Many physician anaesthesia societies take the stance that the provision of anaesthesia is a medical speciality, as endorsed by the WHO, and can only be administered by physicians. Training specialists who can perform the full scope of anaesthesia tasks from the simplest to the most complex is one way that several countries have chosen to provide the scope of anaesthesia care a health system requires. Many other countries also routinely employ providers other than physician specialists, who are trained to perform some combination of these tasks (with full, partial, or no supervision), in accordance with their level of training and legal regulations. For instance, in Canada, Anesthetic Assistants provide technical help with setting up anaesthetic equipment and monitoring the patient intraoperatively. In the UK, the law stipulates that anaesthetic induction requires 'four hands', that is, the presence of either a second anaesthesiologist or an Operating Department Practitioner (a technician knowledgeable in the set-up and use of anaesthesia equipment). Switzerland has a three operator model, including physicians, nurse anaesthetists, and anaesthetic assistants. In some countries, the number of non-physician providers outnumber the physician anaesthesiologists. This is the case in Sweden where there is a 4:1 ratio of nurse anaesthetist to physician anaesthesiologists. Such an arrangement, known as task sharing, can be particularly useful when the deficit in anaesthesia providers is large. These providers, who may come from a nursing background or other clinical background, typically have a shorter training duration, receive lower pay than physicians, and are legislated to work under supervision, i.e., without independent practice. While it is true that in the USA the relationship between nurse anaesthetist and physician anaesthesiologists has become highly politicised at the national level, in many operating theatres relations are mutually supportive. Furthermore, this is not the experience in many countries that have alternate providers working under supervision. The better relationship perhaps reflects that it has often been the physician anaesthesiologists who have led the development and training of the non-physician providers, and have actively participated or led the establishment of an appropriate regulatory framework while also engaging with non-physician stakeholders throughout the process.
It is of paramount importance that if anaesthetic tasks are shared with other non-physician providers, they be performed to the same standard of safety that a physician can provide. Several countries have adopted the model of the anaesthesia care team, in which anaesthesia tasks are shared by qualified team members and typically overseen by a physician specialist in anaesthesia. These care teams take several different forms, as determined locally, with different types of providers performing a different suite of tasks, and with appropriate supervision are able to deliver high-quality care to an expanded group of patients. This substantially expands access to anaesthesia services, increases income to the hospital and/or anaesthesiologist, satisfies ministries of health, and the public. There has been no evaluation to date that demonstrates a difference in outcome according to anaesthesia provider type.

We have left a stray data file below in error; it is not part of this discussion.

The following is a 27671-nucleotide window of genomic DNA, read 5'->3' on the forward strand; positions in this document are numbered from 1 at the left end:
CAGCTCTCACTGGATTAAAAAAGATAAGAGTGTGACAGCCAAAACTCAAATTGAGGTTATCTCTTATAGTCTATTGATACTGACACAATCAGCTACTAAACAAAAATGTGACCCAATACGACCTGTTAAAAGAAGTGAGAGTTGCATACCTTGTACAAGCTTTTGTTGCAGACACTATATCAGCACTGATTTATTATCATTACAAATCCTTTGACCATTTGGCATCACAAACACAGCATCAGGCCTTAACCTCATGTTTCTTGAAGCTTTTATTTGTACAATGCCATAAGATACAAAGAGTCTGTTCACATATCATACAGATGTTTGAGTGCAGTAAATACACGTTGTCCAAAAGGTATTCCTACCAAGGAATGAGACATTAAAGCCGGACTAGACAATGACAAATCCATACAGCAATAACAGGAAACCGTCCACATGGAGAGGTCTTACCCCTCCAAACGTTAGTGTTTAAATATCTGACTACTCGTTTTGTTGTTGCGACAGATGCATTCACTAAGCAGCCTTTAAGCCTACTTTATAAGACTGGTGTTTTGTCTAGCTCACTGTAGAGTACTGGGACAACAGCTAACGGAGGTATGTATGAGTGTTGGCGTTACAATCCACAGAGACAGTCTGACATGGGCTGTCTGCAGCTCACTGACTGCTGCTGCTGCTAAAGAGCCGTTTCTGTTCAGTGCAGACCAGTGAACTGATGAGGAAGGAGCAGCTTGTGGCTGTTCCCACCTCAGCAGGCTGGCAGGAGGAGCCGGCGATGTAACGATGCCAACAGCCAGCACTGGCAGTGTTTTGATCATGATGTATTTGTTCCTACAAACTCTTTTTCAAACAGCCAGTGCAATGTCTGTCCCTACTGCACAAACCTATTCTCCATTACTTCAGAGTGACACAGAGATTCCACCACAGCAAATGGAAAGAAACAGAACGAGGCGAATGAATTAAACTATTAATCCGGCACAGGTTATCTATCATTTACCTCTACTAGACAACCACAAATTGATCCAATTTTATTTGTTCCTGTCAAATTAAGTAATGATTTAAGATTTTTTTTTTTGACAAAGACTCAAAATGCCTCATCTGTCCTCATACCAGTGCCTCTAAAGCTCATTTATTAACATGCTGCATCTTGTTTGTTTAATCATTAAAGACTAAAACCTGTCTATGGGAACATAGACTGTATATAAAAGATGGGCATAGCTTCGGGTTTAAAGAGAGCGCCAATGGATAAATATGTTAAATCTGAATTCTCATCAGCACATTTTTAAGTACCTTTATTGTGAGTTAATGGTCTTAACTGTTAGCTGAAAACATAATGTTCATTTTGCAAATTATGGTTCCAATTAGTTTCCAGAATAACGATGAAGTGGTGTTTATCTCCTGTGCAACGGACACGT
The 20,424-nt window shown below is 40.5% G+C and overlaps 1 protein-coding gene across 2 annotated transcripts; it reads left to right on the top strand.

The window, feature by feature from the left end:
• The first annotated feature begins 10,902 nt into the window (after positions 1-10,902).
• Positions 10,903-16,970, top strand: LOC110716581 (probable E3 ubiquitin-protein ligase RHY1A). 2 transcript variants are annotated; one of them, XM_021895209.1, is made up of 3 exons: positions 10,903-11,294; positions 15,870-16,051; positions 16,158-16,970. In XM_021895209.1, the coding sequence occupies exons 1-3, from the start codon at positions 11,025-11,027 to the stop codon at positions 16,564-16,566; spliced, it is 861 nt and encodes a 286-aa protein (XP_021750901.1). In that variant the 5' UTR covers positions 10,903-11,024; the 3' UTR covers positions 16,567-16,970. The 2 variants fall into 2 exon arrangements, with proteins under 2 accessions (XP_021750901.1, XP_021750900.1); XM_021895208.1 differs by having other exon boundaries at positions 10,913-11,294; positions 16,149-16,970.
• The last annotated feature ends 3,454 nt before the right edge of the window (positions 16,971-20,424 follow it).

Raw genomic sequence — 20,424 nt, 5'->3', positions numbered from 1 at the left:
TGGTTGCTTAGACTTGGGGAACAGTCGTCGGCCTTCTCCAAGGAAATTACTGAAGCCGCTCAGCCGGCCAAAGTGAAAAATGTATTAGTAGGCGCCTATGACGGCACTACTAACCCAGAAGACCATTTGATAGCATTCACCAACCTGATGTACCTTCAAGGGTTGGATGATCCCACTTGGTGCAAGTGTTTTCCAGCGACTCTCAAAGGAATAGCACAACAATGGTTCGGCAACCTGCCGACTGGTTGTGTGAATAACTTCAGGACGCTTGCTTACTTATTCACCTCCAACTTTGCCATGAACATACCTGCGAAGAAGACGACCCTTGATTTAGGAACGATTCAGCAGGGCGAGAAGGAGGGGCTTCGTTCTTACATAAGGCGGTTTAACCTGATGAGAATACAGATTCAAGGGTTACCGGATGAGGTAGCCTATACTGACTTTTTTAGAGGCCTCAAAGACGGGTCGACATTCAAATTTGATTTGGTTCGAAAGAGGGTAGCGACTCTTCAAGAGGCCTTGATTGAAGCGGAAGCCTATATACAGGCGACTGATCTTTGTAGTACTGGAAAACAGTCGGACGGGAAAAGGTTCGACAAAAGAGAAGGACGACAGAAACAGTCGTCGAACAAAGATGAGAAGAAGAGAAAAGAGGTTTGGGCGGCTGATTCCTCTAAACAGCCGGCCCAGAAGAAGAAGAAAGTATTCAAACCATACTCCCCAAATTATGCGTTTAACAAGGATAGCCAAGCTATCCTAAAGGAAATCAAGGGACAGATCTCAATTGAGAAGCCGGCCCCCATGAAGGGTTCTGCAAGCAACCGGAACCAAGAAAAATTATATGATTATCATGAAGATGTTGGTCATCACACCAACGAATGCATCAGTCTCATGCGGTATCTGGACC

| Summary|| |
The delivery of quality anaesthesia care depends on a reliable foundation of healthcare inputs, including adequate infrastructure, reliable supplies of equipment and medications, and an adequate number of skilled anaesthesia providers. To ensure population coverage, a minimum anaesthesia provider density must be produced and trained to a high standard. There are many models to accomplish this, some of which include non-physicians who are trained to provide certain anaesthesia tasks at a high level of quality under physician anaesthetist direction.
The anaesthesia leadership in any country has the responsibility to ensure that the population as a whole has access to safe, high-quality anaesthesia. This requires local solutions, tailored to local needs and local resources. In all cases, the practice of anaesthesia should be guided by a set of minimum, locally agreed upon practice standards. To support these practices, accurate information regarding available resources is important. Standardised training and examinations will promote a baseline standard of quality, and continuing education courses can assist providers in practising at a high level of skill while maintaining professional development. The WHO-WFSA International Standards for a Safe Practice of Anesthesia has defined a set of minimum equipment and monitoring standards applicable worldwide that local societies can build upon. National anaesthesiology leadership is crucial in setting the standards for care delivery and to advocate for the necessary resources from government and hospital administrations. Monitoring and evaluation of performance is needed on an ongoing basis to assure the public that the highest possible standards and quality are being achieved.
Disclosures: Dr. Gelb is Secretary of the WFSA, Consultant for Neuromonitoring to Masimo Inc, Irvine, CA, USA, Consultant Haisco Pharmaceuticals
Financial support and sponsorship
Conflicts of interest
There are no conflicts of interest.